Written by: Carroll Jenkins on December 30th, 2012
Theatrical Release Date: USA, 2011
Director: Ken Cosentino
Writers: Mike Shimmel, Ken Cosentino
Cast: Mike Leszczynski, Adah Hagen, Lizzy BrunoPatrick Posey, Michael Shimmel, James Ventry
DVD Released: March 12th, 2013
Approximate running time: 98 minutes
Aspect Ratio: 1.78.1 Anamorphic Widescreen
Sound: Dolby Digital Stereo English
DVD Release: Bloody Earth Films / Pop Cinema
Region Coding: Region 0 NTSC
Retail Price: $19.98
Synopsis: A struggling comic book artist creates a new character Crimson who is impervious to pain. His publisher is unimpressed and throws him out as meanwhile his sister is given a “deal she can’t refuse” on the family homestead. So Walter heads to his favorite bar where he is not only thrown out but beaten to a pulp. When he recovers he thinks he is The Crimson and becomes a crusading superhero!
This ambitious, almost epic tale begins as any comic book character mythology must, with the origin story. After that (about 30 minutes) there are no punches pulled. Well, actually, there is much violence but a substantial portion is implied rather than shown. Some fisticuffs and gore effects are present, but much is accomplished in the editing room. And be certain to note the sheets of paper scotch taped over the logos in the deli scene.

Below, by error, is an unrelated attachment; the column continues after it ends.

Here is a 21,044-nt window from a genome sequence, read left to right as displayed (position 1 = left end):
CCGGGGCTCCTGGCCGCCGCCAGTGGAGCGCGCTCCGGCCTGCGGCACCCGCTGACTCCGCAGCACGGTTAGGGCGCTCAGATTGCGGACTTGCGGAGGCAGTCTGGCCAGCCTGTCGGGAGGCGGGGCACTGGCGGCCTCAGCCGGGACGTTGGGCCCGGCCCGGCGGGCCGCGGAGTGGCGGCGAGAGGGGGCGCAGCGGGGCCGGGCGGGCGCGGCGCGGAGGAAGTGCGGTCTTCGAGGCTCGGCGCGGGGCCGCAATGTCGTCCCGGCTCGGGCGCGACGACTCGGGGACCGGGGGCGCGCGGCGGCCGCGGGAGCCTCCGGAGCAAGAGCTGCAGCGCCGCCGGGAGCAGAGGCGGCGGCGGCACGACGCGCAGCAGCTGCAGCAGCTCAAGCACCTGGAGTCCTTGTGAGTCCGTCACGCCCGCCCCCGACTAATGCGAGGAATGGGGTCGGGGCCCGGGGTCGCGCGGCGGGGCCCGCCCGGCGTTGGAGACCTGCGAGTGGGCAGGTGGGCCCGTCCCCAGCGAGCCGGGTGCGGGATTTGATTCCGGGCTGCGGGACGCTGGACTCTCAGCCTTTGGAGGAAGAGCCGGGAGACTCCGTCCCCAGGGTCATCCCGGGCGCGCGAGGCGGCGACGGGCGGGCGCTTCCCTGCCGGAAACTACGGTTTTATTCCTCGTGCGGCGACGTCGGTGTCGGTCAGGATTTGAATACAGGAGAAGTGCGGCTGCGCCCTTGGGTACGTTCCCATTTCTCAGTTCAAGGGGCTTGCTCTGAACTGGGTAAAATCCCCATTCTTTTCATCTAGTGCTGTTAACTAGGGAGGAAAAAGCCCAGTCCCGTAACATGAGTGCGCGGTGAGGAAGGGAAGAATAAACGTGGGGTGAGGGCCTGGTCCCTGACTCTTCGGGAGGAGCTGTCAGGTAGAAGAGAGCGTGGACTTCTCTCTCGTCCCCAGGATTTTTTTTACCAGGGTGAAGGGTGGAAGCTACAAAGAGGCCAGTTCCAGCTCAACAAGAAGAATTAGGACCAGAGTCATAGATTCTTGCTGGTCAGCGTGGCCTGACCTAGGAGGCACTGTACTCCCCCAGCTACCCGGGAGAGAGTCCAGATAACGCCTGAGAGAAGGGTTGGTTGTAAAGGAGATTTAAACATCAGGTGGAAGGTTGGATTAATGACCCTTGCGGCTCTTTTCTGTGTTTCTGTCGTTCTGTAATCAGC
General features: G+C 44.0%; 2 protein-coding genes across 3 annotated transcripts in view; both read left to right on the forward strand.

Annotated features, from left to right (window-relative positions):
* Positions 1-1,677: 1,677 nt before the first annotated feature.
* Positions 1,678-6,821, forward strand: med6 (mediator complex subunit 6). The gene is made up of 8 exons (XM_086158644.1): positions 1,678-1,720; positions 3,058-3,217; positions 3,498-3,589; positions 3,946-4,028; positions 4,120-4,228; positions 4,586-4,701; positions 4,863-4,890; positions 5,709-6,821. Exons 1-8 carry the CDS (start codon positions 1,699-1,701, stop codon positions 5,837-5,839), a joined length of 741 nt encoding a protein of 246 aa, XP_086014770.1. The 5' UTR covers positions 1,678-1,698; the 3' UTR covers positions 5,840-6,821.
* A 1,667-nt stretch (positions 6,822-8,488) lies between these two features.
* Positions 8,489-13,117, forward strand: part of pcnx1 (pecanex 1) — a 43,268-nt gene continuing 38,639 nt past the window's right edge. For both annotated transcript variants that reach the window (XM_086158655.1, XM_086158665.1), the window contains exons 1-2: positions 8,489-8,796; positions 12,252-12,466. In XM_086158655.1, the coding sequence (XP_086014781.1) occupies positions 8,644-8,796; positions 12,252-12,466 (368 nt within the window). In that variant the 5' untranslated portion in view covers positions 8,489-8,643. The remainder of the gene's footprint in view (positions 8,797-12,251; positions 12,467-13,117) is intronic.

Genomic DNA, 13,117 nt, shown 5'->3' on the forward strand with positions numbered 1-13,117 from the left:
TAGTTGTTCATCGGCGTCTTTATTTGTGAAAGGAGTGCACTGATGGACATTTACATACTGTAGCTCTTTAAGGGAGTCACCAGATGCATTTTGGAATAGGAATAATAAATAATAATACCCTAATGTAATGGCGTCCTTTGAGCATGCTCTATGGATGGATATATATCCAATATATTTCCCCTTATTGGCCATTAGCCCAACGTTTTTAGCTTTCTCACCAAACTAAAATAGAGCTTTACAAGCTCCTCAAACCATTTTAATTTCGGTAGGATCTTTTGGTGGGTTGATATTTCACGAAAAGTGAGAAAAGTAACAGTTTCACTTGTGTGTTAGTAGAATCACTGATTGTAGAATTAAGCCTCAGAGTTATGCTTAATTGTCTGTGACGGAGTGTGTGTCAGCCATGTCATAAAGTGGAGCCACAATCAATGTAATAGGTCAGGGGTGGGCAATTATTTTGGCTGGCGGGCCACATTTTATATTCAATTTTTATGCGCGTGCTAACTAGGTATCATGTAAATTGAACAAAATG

Mike Leszczynski carries the lead role well and Lizzy Bruno is especially charismatic and empathetic as his sister. Everyone else is bad people including local law enforcement. Michael Shimmel plays the youngest son of the local godfather as sympathetic and less than thrilled with his lot in life, but James Ventry is quite over-the-top as his brother. A former professional boxer, he certainly looks the part, and much of the humor in the picture comes from his rather wrong headed actions.
The film is shot with little more than ambient light and is dark in places. But this is an all-out ‘special edition’ from Bloody Earth Films, even if there are no subtitles. There is a lengthy behind the scenes featurette that really does document the care and dedication spent in the creation of this film – 3 years in the making. For example, director Ken Cosentino does all the stunt work for the Crimson character himself. Executive producer A.J. Verel is shown doing a tumble over a bar into a church bench, but that’s a piece of cake for the former champion in Karate/Kickboxing. More information and a hot photo of LIzzy Bruno can be found here.
For low budget superhero movies I would first recommend MirageMan and Blue Jean Monster, but Crimson proves that talent, creativity, and determination may be the most important factors in creating a motion picture that stands tall amongst the general dreck of modern independent cinema.